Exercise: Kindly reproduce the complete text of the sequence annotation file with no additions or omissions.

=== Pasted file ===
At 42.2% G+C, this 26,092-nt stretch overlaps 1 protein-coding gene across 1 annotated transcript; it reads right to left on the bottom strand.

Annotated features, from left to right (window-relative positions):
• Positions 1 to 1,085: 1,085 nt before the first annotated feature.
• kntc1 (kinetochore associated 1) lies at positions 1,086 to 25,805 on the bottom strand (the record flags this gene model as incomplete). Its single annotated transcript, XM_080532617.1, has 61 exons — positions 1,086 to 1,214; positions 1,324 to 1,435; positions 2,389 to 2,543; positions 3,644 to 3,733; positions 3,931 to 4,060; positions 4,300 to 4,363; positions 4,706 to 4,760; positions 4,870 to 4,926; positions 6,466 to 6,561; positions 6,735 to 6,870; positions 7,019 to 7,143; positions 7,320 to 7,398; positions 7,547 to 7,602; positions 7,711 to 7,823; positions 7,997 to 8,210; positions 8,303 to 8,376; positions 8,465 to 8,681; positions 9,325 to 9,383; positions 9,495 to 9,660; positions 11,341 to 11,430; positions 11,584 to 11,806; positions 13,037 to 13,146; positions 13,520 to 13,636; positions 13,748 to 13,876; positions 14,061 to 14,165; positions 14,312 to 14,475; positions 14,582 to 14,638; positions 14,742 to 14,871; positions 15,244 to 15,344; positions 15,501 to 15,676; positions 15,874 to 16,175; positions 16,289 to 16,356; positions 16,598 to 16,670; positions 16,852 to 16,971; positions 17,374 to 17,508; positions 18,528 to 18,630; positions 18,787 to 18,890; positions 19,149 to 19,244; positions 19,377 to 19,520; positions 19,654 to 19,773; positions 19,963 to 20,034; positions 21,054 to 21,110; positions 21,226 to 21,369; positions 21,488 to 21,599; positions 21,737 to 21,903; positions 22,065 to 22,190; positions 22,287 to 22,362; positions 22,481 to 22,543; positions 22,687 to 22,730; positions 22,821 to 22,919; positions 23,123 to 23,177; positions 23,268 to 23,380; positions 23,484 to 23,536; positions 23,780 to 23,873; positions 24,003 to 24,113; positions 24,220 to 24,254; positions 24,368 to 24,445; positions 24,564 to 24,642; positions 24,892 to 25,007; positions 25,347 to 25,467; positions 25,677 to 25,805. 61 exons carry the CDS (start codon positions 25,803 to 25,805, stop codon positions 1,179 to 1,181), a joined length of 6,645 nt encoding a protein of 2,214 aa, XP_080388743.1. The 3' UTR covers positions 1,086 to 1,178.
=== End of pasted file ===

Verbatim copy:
At 42.2% G+C, this 26,092-nt stretch overlaps 1 protein-coding gene across 1 annotated transcript; it reads right to left on the bottom strand.

Annotated features, from left to right (window-relative positions):
• Positions 1 to 1,085: 1,085 nt before the first annotated feature.
• kntc1 (kinetochore associated 1) lies at positions 1,086 to 25,805 on the bottom strand (the record flags this gene model as incomplete). Its single annotated transcript, XM_080532617.1, has 61 exons — positions 1,086 to 1,214; positions 1,324 to 1,435; positions 2,389 to 2,543; positions 3,644 to 3,733; positions 3,931 to 4,060; positions 4,300 to 4,363; positions 4,706 to 4,760; positions 4,870 to 4,926; positions 6,466 to 6,561; positions 6,735 to 6,870; positions 7,019 to 7,143; positions 7,320 to 7,398; positions 7,547 to 7,602; positions 7,711 to 7,823; positions 7,997 to 8,210; positions 8,303 to 8,376; positions 8,465 to 8,681; positions 9,325 to 9,383; positions 9,495 to 9,660; positions 11,341 to 11,430; positions 11,584 to 11,806; positions 13,037 to 13,146; positions 13,520 to 13,636; positions 13,748 to 13,876; positions 14,061 to 14,165; positions 14,312 to 14,475; positions 14,582 to 14,638; positions 14,742 to 14,871; positions 15,244 to 15,344; positions 15,501 to 15,676; positions 15,874 to 16,175; positions 16,289 to 16,356; positions 16,598 to 16,670; positions 16,852 to 16,971; positions 17,374 to 17,508; positions 18,528 to 18,630; positions 18,787 to 18,890; positions 19,149 to 19,244; positions 19,377 to 19,520; positions 19,654 to 19,773; positions 19,963 to 20,034; positions 21,054 to 21,110; positions 21,226 to 21,369; positions 21,488 to 21,599; positions 21,737 to 21,903; positions 22,065 to 22,190; positions 22,287 to 22,362; positions 22,481 to 22,543; positions 22,687 to 22,730; positions 22,821 to 22,919; positions 23,123 to 23,177; positions 23,268 to 23,380; positions 23,484 to 23,536; positions 23,780 to 23,873; positions 24,003 to 24,113; positions 24,220 to 24,254; positions 24,368 to 24,445; positions 24,564 to 24,642; positions 24,892 to 25,007; positions 25,347 to 25,467; positions 25,677 to 25,805. 61 exons carry the CDS (start codon positions 25,803 to 25,805, stop codon positions 1,179 to 1,181), a joined length of 6,645 nt encoding a protein of 2,214 aa, XP_080388743.1. The 3' UTR covers positions 1,086 to 1,178.